A Man on the Moon: The Voyages of the Apollo Astronauts by Andrew Chaikin
While watching HBO mini-series From the Earth to the Moon on DVD (initial reaction: “Rats, it’s not a documentary!”—then, after one episode: “This is fantastic!”) I saw that the series was based in part on this book. So I hauled it home from the library and dove in. And stayed there a while—this book has 680 pages, if you count the appendices, notes, and index. And in this book’s case, 680 pages is a good thing.
One might think, “A 680-page tome on the Apollo missions… [yawn]” but boy, would one be wrong, Wrong, WRONG.
Chaikin talked with the astronauts, with their families, and with others at NASA, and the result is a book that focuses on the human experience of preparing to go to—and then actually visiting—the moon. While I have a certain appreciation for the technical whiz-bang wonders of getting humans into space and onto the lunar surface and returning them “safely to Earth” (as JFK put it), I confess I never crave the experience of reading a technical book on any subject. So this book, with its narrative tone and human-centric approach, was the right choice for me.
Though, speaking of technical manuals… While I was reading A Man on the Moon, this little news item, which includes three of my favorite things—libraries, the Smithsonian, and the space program—appeared on The Face*, and I got all excited. And then, shortly thereafter, this fine thing also appeared on The Face. But I digress…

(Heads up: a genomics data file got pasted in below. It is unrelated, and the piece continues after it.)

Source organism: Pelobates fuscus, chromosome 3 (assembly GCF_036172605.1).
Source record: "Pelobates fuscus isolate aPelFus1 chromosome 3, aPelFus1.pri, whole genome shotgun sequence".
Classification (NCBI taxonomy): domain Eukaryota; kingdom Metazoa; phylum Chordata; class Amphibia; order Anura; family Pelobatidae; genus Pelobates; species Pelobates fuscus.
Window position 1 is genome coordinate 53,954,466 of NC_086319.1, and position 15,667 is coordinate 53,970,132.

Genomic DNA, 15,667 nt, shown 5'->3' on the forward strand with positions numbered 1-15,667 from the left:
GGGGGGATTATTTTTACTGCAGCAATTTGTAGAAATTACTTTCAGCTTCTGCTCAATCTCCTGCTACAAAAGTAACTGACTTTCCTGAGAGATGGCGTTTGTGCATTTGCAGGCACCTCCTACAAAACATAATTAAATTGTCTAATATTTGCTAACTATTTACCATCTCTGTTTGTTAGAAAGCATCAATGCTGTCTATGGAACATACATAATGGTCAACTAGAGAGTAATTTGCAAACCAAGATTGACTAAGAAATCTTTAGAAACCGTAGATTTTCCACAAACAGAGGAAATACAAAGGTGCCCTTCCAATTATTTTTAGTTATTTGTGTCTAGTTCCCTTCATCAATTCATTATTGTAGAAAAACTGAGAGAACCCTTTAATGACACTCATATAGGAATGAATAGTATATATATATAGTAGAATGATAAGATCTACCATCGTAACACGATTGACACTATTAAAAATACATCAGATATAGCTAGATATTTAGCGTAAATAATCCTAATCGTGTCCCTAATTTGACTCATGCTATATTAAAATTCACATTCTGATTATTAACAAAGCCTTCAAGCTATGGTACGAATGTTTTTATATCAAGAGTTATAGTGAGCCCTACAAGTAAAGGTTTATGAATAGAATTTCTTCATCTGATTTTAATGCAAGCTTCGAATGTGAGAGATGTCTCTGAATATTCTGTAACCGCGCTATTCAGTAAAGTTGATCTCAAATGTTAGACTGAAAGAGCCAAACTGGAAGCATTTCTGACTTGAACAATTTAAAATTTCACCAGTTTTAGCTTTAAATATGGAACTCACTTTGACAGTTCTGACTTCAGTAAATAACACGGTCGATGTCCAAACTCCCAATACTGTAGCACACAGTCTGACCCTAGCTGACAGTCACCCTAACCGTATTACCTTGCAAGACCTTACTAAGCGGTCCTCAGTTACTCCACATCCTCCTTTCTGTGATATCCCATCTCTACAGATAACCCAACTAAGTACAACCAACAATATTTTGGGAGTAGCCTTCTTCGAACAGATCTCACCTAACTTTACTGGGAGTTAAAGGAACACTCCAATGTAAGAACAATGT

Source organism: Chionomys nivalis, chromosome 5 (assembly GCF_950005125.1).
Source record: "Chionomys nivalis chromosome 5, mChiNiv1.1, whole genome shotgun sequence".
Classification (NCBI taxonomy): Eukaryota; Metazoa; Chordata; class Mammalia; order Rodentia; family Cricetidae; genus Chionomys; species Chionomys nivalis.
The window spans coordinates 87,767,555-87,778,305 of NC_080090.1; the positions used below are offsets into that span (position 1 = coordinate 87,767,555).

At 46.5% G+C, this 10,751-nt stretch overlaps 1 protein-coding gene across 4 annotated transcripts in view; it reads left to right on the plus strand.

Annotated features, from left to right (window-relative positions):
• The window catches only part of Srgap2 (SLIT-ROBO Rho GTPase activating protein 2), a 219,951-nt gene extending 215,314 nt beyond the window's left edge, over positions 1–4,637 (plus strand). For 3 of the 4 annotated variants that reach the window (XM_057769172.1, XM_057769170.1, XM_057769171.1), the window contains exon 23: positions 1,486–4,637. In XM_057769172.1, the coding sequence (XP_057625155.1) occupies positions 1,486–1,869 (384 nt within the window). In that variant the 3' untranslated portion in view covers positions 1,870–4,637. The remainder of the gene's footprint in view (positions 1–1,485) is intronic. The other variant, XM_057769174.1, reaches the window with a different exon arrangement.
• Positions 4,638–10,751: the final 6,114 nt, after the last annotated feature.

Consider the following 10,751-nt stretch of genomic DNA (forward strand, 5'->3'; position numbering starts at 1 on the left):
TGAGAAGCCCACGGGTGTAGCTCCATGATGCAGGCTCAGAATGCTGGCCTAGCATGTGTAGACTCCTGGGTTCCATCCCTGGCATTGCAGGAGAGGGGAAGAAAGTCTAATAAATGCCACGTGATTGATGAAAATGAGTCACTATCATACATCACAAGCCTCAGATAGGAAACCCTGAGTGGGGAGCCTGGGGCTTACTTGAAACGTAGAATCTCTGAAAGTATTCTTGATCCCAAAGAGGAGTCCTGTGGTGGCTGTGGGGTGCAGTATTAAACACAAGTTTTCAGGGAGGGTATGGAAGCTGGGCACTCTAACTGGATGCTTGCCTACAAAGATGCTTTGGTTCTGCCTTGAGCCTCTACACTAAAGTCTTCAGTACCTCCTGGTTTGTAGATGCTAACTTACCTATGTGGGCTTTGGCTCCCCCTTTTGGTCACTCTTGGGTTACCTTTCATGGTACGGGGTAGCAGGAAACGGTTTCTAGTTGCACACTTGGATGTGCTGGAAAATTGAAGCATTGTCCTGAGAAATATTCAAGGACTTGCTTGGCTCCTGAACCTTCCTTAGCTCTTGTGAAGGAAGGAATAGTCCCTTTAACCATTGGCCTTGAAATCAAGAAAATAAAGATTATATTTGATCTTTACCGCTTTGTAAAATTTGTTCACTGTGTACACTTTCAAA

Someone described A Man on the Moon as “picking up where The Right Stuff left off,” (Oh! It’s Pete Conrad, on the back cover of the book!) and I think that’s a fair statement. (Though do the Gemini missions get lost in the shuffle, perhaps? Those poor overlooked dudes.)
I shall conclude with an ode to Michael Collins, whom I believe to be a perfectly lovely human. He seems to glow with affection for all that surrounds him, and I just cannot resist that. Just a couple of Apollo 11 quotes from the man: “Beautiful burn, SPS, I love you, you are a jewel!” and “You cats take it easy on the lunar surface.” Of him, Chaikin writes, “To reporters faced with Armstrong’s inscrutability, Aldrin’s technical relentlessness, Collins was a breath of fresh air. He fielded their queries with good humor; his face seemed to say that yes, these are interesting questions.” (p. 175) What a beautiful human being. And if, 40 years after the big event, Michael Collins chooses to express an occasional burst of discontent with the world of celebrity, I’m impressed by how un-grumpy he remains. And how lucky he considers himself.
And I’ll complete my happy talk here by thanking Andrew Chaikin for writing this fine book. It’s a world unto itself, and I’m glad I spent so many happy hours there. I gave it one of them five-star reviews on Shelfari and Good Reads; that doesn’t happen every day.
*That’s how I call Facebook.